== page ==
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An Inner Fitness Mistake I Made – And How You Can Address It



When I was in the third grade, a little boy I really liked told me he loved me. 


I was on cloud nine for two days.


Then, just before the bell rang at school, he passed me a note. The note said my girlfriend had dared him to pretend that he loved me. It was a joke—he didn’t really love me. 


I pretended like it didn’t bother me.  I walked home with my friends and never mentioned it. But I was very hurt and never gave myself time to acknowledge it.


That was a mistake.


If you’ve ever repressed your emotions like that, you know that trying to pretend that you’re okay doesn’t work. The pain doesn’t go away just because you pushed it down.  


That’s because unexpressed feelings don’t die; they stay with us until we find a way to process or express them.  



Getting to the truth  


When you don’t acknowledge your pain, you will be forced to live it again and again because it will be triggered every time you experience a similar event.

 

But there is a simple way to stop this automatic reaction….

 

The next time you find yourself hurting emotionally, disrupt your normal pattern by taking a few moments to explore what’s going on inside.

 

Parent to the pain and ask yourself questions like “When was the first time I felt like this?” and “How is it limiting my perspective of myself and what is possible in my life today?” Ask questions until you find out what’s in it that is the most painful.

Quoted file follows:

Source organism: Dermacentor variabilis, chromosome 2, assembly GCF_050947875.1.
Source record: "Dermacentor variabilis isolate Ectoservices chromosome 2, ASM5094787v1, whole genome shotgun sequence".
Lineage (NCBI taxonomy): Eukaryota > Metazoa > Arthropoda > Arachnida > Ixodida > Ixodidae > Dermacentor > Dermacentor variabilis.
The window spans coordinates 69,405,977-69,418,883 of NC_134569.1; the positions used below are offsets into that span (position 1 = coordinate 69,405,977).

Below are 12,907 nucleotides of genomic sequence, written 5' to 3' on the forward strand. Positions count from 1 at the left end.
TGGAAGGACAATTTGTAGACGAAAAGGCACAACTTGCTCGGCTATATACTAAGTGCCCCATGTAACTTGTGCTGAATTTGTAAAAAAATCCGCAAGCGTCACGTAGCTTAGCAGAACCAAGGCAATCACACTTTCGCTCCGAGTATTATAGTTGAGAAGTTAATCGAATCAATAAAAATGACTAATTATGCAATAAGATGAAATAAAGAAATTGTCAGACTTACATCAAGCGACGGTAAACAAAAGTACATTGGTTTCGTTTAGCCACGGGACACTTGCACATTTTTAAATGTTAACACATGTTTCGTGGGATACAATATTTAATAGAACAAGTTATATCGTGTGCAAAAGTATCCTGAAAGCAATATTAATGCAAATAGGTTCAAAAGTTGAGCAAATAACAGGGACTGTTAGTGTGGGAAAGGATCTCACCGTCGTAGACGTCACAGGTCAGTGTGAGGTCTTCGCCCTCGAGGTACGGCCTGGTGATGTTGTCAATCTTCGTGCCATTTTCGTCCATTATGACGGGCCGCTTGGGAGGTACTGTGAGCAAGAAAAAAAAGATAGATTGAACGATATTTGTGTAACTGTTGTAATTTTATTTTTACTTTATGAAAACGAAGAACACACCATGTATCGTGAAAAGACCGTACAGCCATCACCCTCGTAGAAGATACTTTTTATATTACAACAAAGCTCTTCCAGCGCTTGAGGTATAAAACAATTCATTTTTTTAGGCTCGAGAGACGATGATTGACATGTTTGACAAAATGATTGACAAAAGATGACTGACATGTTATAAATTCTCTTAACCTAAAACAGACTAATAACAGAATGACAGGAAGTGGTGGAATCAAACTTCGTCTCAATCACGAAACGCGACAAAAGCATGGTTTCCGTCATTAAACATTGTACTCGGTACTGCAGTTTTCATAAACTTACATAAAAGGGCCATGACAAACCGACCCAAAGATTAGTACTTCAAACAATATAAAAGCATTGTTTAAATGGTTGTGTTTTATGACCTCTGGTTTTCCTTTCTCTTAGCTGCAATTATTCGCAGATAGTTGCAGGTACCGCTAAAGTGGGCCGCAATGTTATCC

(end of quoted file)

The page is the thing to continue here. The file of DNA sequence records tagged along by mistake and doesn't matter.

It will likely be that you are in pain because you feel that someone will see you in a certain way, and you judge that way as not good enough or as, in some way, showing up less than how you want to show up. And that hurts.

But it hurts because you've already judged yourself as less than in that particular way or area. And there’s a physiological reason for that …


Pain, or anything you experience, is energy. Energy is constantly changing form or moving unless something gets in the way and stops it.


However, a recurring painful experience is energy that gets stuck because you didn’t process it properly. And that stuck energy lives in your body as an unconscious experience until you attend to it.



Easing your discomfort  


Often, when we’re in pain, we feel so uncomfortable that we tell ourselves that this shouldn't be the case. So, in addition to feeling the pain of the experience, we feel the added discomfort of thinking that it shouldn’t be happening.


We acknowledge the pain, but we also judge ourselves, God, or the universe because we think we shouldn't be experiencing this.


Can you see how that’s like assuaging and condemning your emotions at the same time? These conflicting thoughts help to keep the energy stuck inside you. However, accepting what is instead of judging the situation eases the discomfort.



Defusing your triggers


Usually, when you’re triggered by something, you lose yourself. You get taken out. You can't think because your brain becomes more narrowly focused when you're triggered.


But here’s what you likely don’t realize…


The trigger is NOT the current event. You’re not upset because of what is going on at that moment. The real trigger is that somewhere in your past, you were hurt and felt a certain way and you didn’t acknowledge and process the pain.


So, it doesn't matter what is going on externally at the moment. The real trigger is the unaddressed pain internally. It’s the stuck energy that wasn't properly processed that is being stimulated or instigated by the current experience. 



Being with your feelings